Chad Edwards’ words reflect articulate thoughts when it comes to recounting a musical journey of almost two decades.
Since 1996, Edwards noted he’s “spent a lot of time pursuing music as a vocation.” In 2010 though, “we hung it up for a while.”
Edwards, who is the other half of the harmony for the Loudermilks, an ensemble of six set to perform at the Pine House Tavern in Myrtle Beach on Aug. 1, said “you can’t pay the bills (even) with (good) press.”
Formerly of the band Lou Ford, the group praised by New York Times critic Jon Pareles for its “surly, neatly phrased breakup song(s)” that turn “accusations into aphorisms,” a press release promises the songs of the Loudermilks “are just as cliché-free and honest, and can shoulder whatever burden you’re lugging around, too.”
Determined to pursue their passion and make “a go of it again,” the Edwards brothers have returned, reinvented as The Loudermilks featuring brothers Alan (vocals, guitar, mandolin) and Chad (vocals, guitar) along with former Lou Ford drummer Shawn Lynch (bass, vocals) and Mike Kenerley (drums) with Jason Atkins (piano, organ) and Geoff White (fiddle, bango).
Describing their music under the “blanket genre of Americana” – contemporary music that incorporates elements that include various elements of roots music – Edwards said “with country, gospel, rock and soul roots combined, (our show) is definitely a rock and roll show.”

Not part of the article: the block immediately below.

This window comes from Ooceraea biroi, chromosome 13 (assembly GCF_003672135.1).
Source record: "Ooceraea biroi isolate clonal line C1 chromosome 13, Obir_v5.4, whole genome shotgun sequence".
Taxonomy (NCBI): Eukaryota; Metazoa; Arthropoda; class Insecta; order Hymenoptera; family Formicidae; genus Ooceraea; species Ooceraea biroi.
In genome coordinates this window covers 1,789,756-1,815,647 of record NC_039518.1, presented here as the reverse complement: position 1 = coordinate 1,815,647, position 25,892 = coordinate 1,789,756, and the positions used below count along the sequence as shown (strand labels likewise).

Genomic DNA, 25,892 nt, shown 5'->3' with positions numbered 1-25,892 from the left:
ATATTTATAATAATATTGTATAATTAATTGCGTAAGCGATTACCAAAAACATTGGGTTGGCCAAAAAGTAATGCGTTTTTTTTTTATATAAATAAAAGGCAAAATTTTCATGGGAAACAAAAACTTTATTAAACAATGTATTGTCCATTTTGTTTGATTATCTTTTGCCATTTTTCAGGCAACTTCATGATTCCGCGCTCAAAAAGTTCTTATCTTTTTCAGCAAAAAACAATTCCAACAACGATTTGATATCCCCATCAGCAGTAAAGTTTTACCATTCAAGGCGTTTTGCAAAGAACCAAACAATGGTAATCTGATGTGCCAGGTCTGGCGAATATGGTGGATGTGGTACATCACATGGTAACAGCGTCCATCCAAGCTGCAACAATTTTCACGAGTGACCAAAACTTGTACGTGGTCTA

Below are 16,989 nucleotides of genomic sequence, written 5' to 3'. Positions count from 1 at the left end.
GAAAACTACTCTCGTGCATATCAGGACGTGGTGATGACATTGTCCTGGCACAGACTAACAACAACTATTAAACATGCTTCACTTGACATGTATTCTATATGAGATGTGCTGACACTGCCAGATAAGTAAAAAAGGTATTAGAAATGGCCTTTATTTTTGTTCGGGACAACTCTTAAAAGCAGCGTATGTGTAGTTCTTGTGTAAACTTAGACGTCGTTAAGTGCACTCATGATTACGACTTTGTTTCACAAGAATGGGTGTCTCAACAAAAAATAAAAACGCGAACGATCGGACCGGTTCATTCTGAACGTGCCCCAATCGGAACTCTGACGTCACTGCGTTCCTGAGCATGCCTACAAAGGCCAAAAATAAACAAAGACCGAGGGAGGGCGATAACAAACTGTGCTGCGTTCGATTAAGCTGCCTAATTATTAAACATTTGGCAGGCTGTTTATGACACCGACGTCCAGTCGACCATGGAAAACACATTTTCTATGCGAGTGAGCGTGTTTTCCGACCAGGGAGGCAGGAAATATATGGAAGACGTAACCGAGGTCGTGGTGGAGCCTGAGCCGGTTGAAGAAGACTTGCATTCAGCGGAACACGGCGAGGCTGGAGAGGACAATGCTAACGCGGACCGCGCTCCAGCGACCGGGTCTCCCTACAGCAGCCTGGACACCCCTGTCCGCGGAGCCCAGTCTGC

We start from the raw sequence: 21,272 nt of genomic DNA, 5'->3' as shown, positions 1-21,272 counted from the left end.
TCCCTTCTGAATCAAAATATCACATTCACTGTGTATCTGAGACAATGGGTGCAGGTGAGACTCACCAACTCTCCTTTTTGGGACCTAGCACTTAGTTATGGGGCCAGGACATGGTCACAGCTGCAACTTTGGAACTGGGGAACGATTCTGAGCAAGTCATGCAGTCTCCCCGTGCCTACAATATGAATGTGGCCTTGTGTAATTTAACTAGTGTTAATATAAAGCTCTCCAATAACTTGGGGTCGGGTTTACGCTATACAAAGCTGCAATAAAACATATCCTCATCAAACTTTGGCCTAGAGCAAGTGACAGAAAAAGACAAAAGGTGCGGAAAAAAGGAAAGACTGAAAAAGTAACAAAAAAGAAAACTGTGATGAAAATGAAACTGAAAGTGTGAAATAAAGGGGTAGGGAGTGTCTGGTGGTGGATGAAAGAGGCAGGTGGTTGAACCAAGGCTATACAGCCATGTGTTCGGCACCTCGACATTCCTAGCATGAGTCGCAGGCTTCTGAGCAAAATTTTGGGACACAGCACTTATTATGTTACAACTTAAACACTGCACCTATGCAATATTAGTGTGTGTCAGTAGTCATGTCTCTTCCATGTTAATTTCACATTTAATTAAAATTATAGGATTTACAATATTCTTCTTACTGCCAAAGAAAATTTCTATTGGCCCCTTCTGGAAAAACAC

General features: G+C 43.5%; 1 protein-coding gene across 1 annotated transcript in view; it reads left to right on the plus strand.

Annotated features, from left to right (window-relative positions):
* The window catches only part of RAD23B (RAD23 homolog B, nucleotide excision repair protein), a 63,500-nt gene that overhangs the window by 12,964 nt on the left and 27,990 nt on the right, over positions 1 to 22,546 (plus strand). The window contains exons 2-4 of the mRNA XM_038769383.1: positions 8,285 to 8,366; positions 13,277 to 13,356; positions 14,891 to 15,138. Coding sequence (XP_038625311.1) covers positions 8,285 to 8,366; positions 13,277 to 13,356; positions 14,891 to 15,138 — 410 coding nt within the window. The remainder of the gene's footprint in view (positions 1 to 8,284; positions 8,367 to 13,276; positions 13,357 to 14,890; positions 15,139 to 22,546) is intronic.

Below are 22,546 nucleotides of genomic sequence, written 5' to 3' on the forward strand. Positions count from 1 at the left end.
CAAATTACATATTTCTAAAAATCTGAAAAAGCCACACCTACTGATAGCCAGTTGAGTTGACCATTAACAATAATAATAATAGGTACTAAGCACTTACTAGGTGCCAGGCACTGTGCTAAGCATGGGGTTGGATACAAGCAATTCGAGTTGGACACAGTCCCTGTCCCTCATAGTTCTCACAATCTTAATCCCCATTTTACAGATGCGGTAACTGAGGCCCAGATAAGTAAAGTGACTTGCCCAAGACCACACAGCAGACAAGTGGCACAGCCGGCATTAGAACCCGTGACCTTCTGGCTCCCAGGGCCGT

The Loudermilks are named in honor of the country-gospel duo which consisted of Ira Lonnie Loudermilk and Charlie Elzer Loudermilk – better known as The Louvin Brothers.
With a hand in helping to popularize close harmony, the Louvin Brothers were also well-known for singing the dark gospel lyrics of hell, fire and brimstone brought on by a Baptist-influenced back round. Ira, who was notorious for drinking and womanizing, was killed by a drunk driver in 1965; his brother Charlie passed away in 2011.
Also hailing from heavily influenced, religion-based roots, the Edwards grew up as Southern Baptists but “we aren’t now,” said Edwards.
These days, the Georgia-bred, North Carolina-based brothers are singing harmony and writing music together while leaning on their philosophy that they have “moved on” and “come to terms” with a past that “is where I learned to sing harmony,” said Edwards. “It’s absolutely a part of who we are.”
“By relying on the same pop pillars as before – melodies that don’t quit, uncanny harmonies, and a genuine take on life and how to survive it,” Alan and Chad Edwards make music that’s true to their Georgia roots.”
“Anyone one who is curious will be pleasantly surprised,” Edwards said.